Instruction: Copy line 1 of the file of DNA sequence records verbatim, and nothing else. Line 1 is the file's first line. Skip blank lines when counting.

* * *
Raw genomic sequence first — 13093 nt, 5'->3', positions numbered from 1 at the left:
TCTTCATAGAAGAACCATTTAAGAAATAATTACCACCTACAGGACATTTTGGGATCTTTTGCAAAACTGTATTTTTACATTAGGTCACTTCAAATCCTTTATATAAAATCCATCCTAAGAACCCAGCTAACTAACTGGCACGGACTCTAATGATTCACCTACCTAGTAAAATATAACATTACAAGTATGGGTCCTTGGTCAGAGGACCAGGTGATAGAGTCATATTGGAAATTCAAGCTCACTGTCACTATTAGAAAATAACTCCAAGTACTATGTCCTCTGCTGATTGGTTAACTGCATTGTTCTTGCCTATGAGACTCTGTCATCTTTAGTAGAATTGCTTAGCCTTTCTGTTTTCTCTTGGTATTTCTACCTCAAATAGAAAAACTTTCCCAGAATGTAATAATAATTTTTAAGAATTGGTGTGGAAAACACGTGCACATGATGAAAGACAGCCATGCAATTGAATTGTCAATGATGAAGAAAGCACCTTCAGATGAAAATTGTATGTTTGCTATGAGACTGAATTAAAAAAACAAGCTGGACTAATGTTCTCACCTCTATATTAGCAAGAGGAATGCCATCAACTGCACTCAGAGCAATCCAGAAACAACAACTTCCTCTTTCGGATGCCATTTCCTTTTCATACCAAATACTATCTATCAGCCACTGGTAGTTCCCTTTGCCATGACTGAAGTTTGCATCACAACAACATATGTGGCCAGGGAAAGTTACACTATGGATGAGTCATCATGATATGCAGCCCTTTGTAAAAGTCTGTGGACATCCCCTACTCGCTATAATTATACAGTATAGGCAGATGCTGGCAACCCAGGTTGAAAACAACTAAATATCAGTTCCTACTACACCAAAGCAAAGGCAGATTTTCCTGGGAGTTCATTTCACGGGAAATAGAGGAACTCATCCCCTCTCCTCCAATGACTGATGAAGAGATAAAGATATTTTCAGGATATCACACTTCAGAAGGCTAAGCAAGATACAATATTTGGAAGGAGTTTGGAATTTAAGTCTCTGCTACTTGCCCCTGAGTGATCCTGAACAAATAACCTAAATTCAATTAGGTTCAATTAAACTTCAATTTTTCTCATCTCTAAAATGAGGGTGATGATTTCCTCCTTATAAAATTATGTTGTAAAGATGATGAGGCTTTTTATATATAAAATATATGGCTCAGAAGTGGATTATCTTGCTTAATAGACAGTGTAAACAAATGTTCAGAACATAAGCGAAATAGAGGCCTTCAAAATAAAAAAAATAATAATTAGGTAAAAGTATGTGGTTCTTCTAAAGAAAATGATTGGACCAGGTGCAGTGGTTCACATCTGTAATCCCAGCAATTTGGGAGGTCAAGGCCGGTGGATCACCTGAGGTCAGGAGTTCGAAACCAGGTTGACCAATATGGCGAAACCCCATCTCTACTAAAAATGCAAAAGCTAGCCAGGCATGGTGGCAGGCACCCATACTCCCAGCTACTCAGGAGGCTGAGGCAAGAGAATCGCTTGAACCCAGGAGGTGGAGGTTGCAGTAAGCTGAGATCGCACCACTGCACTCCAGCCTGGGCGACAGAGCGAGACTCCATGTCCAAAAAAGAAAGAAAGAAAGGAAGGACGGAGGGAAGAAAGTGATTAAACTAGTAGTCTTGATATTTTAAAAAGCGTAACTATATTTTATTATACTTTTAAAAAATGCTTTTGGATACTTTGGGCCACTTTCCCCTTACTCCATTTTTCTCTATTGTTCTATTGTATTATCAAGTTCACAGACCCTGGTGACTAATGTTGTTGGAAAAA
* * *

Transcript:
Raw genomic sequence first — 13093 nt, 5'->3', positions numbered from 1 at the left: